Sons of famous Cats excel on the court

Minniefield, Chapman excel

jtipton@herald-leader.comJune 18, 2010 

CHARLOTTESVILLE, Va. — If you look closely into their eyes, you start to see the resemblance to famous basketball fathers. Sons of two former University of Kentucky stars are among the 100 top high school prospects invited to the NBA Players Association-sponsored Top 100 Camp at the University of Virginia.

The two are Darin Minniefield (son of former UK point guard Dirk Minniefield) and Zeke Chapman (son of former UK icon Rex Chapman).

Each son had seen plenty of video of his father's basketball exploits.

Darin Minniefield, a point guard like his father, saw the video as an instructional tool. "He's always showing me film, showing me what to do, helping me with my point guard skills," the younger Minniefield said of his father, who played for UK from 1979-83.

While Zeke Chapman simply marveled, as UK fans used to do, at his father's athletic ability.

"He definitely jumped better than I do," he said of his father, who played at UK from 1986-88. "He was really great to watch. I've watched all his high school games. It was really cool."

Neither Darin Minniefield, who will be a ninth-grader in the next school year, nor Zeke Chapman, a senior to be, has inherited his father's size.

The younger Minniefield is listed at 6-foot, 135 pounds at this camp. "When he was this age, he was this size," he said of his father.

Chapman is listed at 6-foot-1, or about four inches shorter than his father.

When a reporter facetiously asked if he'd already had his growth spurt, Zeke Chapman laughed and said, "I don't know. I hope not. But if I have, then that's fine."

That's because Zeke Chapman sees himself as a point guard. Or as he put it, "a facilitator" rather than a high-flying scorer like his father.

As for the pressure of living up to a high-profile father's reputation, Darin Minniefield said he concentrated on simply playing basketball.

Zeke Chapman acknowledged the pressure that comes with a famous father.

"Sometimes it's a lot of pressure," he said. 'But I don't think it gets to me that much."

But his father thinks about it. Between sessions of the camp on Thursday, Rex Chapman expressed the relief that he and his son do not live in Kentucky. They live in Scottsdale, Ariz.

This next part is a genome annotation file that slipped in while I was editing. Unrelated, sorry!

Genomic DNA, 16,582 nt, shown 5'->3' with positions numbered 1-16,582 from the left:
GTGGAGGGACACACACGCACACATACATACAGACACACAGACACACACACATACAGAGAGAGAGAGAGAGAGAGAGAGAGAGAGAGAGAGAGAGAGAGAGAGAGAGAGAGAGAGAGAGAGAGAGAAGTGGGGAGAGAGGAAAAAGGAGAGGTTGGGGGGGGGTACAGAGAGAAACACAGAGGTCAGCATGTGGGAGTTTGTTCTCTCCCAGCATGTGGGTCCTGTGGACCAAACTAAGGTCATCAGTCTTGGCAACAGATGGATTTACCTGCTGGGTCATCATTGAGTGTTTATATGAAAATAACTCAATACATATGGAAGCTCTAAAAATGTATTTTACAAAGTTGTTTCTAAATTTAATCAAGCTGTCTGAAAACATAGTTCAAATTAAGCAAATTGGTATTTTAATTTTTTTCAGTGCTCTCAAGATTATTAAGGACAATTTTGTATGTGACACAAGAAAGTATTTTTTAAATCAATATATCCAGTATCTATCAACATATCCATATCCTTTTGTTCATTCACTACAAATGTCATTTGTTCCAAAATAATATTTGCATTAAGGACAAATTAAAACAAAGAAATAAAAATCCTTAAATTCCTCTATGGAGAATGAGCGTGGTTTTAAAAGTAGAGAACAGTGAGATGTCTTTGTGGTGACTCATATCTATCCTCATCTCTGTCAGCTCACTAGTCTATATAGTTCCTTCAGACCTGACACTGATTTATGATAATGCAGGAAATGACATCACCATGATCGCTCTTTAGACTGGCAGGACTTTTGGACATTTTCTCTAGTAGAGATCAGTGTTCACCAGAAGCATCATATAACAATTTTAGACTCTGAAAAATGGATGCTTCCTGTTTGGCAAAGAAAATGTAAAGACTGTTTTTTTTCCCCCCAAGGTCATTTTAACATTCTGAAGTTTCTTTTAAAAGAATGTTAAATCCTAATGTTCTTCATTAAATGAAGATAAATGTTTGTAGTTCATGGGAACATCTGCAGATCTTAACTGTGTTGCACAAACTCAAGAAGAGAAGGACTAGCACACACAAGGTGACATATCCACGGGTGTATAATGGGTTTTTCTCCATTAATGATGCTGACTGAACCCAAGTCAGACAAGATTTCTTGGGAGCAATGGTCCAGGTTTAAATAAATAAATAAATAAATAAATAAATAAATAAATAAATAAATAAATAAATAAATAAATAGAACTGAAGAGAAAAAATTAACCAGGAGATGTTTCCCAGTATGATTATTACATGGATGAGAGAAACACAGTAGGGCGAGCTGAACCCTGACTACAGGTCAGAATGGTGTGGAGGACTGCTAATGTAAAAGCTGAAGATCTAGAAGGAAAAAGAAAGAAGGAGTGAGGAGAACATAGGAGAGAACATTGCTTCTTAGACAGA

"It is good we don't live right there in Kentucky where it (would be) a burden to him to have that last name," the elder Chapman said. "He can be himself. He's turning into a really good version of himself. I'm proud of him."

As for their basketball futures, Zeke Chapman is considering San Francisco and Oklahoma State. A few mid-major schools have also shown interest.

When asked if he wished big-time schools were in the recruiting race, Chapman said, "Nah. Anywhere I can play (is fine). I don't want to go to a school just for the name, and then sit on the bench. If I can go in and contribute, that would be great."

Rex Chapman noted that Arizona State had shown interest and that Stanford had invited his son to attend a camp later this year.

As for UK, his father's program has not expressed interest in Zeke. That's fine with his parents, especially mother Bridget.

"She just wants him to go some place and be happy," Rex Chapman said of his wife. As for the possibility of Zeke playing for Kentucky, Rex said, "She'd absolutely try to put her foot down on that one."

UK's history of father-son combinations — Eddie and Sean Sutton, Tubby and Saul Smith — has had rocky moments.

Even though a college decision is four years away, Darin Minniefield said he thinks a lot about that next level. Kentucky, Texas and Connecticut loom large in his thoughts.

"That's all I think about," he said. "What am I going to major in? Where I'm going to go to college. What's going to be the best college for me."

For a while, Darin Minniefield had no interest in Kentucky. He was born and raised in Houston. The state of Kentucky? "It's just a different state to me," he said. "There's nothing really special about it."

Darin also balked at the idea of following his father's footsteps. "I wanted to set my own goals, be something else, be something different," he said. "Not just being Dirk's son, but being Darin Minniefield."

Dirk Minniefield supported his son. "He feels great about that," Darin said. "He thinks that's a smart move to make."

Then Darin Minniefield changed his mind after John Calipari revitalized Kentucky basketball.

"I like their style," Darin Minniefield said. "It has nothing to do with (Dirk)."

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